Saving $1.8T but at what cost? and do we have a choice?

We continue to automate and improve business systems. I’ve spent my whole career improving business efficiency. Each time we do so, we mostly disrupt lower level service jobs and now some medium level professional jobs. We do this because making a business more efficient, effective, and cost competitive keeps that business ahead of its competition.

The recent article by CIO Insight “How Repetitive Tasks Waste $1.8 Trillion” made me consider the consequences, both bad and good. That $1.8 Trillion amounts to a lot of people’s jobs. The downside is elimination will be the elimination of jobs. I once recall discussing how we were going to put in telephonic automation for the service desk when someone said “you know, we just fired 300+ people.” We observed about 30 seconds of silence, swallowed hard, and then finished our task of designing the solution. It was going to happen regardless as most of their competitors had already eliminated large human level 1 service desks. Now we are observing the impact of readily available cloud wiping out many small and medium data center and application support people’s jobs. I’m certainly not against cloud solutions. IoT, Mobile, and SaaS solutions all stem from basic cloud capability and are creating NEW job markets and careers.

Jobs are both a way wage along with an identity for most of us, so I take it personally and seriously. I’ve done both the laying off of people and been laid off. Neither is fun. After I had to lay off my staff, I was physically ill and just thinking about it gives me the chills. I was able to get the best of them lined up with new job opportunities. No one wants to be told they are no longer needed and can be discarded.

To the positive, people can be moved to new jobs. The best companies work with their people to find them jobs that can help the company grow. As individuals, we all need to be on the look out for the possibility we’ll be disrupted by new technologies. There is no job that is immune entirely. Hands on trades people are probably the least susceptible, but even they must learn new skills constantly to stay employed. If you are in job that can be digitized, you need to start planning how to adapt. Your job will be under threat inevitably.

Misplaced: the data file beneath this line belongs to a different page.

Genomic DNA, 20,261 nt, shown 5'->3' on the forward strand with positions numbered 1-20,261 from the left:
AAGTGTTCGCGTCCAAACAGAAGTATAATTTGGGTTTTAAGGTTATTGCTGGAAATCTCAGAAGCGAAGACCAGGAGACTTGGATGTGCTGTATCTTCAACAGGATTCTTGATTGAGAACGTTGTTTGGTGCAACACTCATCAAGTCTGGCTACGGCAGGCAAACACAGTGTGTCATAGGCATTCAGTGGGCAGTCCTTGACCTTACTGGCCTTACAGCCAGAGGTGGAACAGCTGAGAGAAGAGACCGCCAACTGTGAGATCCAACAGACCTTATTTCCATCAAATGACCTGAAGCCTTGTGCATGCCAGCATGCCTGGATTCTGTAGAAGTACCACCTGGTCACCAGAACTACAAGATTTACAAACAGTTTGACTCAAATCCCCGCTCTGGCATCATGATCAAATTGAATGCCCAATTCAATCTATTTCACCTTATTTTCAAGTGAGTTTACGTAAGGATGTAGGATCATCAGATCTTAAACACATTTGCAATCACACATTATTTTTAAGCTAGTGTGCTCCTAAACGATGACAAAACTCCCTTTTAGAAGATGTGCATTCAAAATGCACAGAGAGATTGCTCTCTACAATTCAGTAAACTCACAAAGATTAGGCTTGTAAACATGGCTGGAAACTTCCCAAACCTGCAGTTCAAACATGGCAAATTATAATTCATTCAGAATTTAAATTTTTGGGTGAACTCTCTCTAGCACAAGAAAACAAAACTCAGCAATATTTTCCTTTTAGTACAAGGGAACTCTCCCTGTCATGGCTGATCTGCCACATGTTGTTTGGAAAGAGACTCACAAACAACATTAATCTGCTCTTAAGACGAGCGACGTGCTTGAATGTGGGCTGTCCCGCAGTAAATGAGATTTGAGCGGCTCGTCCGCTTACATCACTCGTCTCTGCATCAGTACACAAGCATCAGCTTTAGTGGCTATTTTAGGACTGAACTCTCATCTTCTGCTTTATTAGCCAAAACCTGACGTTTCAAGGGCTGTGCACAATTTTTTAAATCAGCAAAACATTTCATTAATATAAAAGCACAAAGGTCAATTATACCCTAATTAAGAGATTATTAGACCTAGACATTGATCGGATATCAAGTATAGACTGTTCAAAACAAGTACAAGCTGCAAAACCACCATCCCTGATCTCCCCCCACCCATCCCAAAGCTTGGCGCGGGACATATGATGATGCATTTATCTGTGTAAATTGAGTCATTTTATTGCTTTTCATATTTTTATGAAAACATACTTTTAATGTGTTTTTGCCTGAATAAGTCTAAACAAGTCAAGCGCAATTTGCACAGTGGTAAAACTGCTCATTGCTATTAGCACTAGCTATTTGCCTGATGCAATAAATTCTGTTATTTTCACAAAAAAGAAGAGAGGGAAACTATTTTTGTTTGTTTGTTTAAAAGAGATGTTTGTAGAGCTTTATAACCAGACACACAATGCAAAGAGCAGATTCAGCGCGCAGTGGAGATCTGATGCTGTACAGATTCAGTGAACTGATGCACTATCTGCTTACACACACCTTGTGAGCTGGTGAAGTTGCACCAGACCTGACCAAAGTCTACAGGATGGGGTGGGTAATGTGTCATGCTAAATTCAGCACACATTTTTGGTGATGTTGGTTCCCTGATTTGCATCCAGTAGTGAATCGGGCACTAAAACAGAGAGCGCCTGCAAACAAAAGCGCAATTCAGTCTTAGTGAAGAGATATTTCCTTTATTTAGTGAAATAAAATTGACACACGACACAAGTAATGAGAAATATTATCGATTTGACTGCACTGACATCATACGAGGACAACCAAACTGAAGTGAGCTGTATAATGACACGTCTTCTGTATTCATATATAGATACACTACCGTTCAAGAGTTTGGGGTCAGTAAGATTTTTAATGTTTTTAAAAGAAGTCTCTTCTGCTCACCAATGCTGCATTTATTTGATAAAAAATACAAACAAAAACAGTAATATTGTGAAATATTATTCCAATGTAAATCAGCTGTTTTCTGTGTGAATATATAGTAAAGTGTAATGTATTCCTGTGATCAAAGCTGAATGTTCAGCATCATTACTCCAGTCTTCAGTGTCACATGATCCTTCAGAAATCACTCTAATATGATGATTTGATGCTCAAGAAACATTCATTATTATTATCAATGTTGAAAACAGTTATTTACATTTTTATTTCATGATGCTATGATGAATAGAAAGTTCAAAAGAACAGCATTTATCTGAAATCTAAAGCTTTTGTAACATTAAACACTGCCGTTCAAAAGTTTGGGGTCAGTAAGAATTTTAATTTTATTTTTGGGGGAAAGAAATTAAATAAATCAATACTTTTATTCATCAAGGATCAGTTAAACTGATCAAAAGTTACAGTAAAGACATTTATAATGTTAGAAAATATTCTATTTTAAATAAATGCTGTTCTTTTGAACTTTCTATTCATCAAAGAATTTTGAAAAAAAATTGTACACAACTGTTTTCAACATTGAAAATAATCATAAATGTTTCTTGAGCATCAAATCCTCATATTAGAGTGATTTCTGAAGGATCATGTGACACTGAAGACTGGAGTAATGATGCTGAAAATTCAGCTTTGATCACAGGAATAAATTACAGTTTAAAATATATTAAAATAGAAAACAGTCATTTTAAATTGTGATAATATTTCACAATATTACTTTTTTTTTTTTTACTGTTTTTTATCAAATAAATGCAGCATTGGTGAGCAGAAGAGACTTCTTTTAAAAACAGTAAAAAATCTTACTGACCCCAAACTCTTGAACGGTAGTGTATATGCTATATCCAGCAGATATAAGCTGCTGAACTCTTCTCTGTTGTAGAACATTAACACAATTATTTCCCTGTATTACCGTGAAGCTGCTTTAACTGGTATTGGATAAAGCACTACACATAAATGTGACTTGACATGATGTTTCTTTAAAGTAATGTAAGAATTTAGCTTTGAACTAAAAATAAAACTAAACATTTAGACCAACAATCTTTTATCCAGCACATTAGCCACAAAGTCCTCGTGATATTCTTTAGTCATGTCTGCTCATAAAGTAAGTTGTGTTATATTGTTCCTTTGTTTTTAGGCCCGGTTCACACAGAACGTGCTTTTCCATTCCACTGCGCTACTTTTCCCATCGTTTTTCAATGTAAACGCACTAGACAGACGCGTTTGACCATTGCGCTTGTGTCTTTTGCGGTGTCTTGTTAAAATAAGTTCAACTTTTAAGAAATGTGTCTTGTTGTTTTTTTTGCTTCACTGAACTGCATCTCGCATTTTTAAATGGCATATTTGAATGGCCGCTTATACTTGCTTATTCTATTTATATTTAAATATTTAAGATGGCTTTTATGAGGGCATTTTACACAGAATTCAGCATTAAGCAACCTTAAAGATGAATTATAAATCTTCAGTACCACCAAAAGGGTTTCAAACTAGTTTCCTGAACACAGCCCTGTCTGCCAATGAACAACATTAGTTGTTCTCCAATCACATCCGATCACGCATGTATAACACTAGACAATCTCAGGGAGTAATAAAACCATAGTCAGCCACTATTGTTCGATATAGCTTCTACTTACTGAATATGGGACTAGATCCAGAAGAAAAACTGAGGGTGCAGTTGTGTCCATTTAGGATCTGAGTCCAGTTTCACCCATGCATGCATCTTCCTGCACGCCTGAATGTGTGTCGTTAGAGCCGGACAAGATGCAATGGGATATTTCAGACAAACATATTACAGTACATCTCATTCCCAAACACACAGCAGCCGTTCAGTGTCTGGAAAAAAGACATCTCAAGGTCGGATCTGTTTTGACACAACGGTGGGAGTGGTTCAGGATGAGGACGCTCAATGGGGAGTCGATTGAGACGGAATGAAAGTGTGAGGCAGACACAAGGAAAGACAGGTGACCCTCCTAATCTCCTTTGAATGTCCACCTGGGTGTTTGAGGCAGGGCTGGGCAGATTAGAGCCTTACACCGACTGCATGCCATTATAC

Companies are not social employment agencies and I don’t advocate socialism. I think it is in their best interest to be part of the community, since ultimately it is the community who consumes from them and makes them successful. Companies in capitalistic market that must out compete each other and to do so must make money for the owners / stockholders. In addition, if a company does not continue to move forward ahead of its competition, it will fail and NO ONE will be working for that company.

In the end, the march of improvement and technology is inevitable part of human history. Stopping progress is neither possible or wise. We can and should think about how to do it humanely by recognizing the impact and helping those impacted find ways to be productive members of society. We can use it wisely to improve our conditions as a planet and as human beings.

 

Extreme Business Travel stories

Business Travel is the most fickle part of my job.  I travel enough that I’m in upper tiers on airlines, auto rentals, and hotels.  I’m also pretty good at it due to practice.  I do decent job of planning so that I can easily get 3 cities in a week if required.  I have had to change plans including re-routing at my layover airport to new destination, but the plans gave me ability to adapt including the fact I always carry a raincoat.  Sometimes, it just doesn’t seem to matter what I do.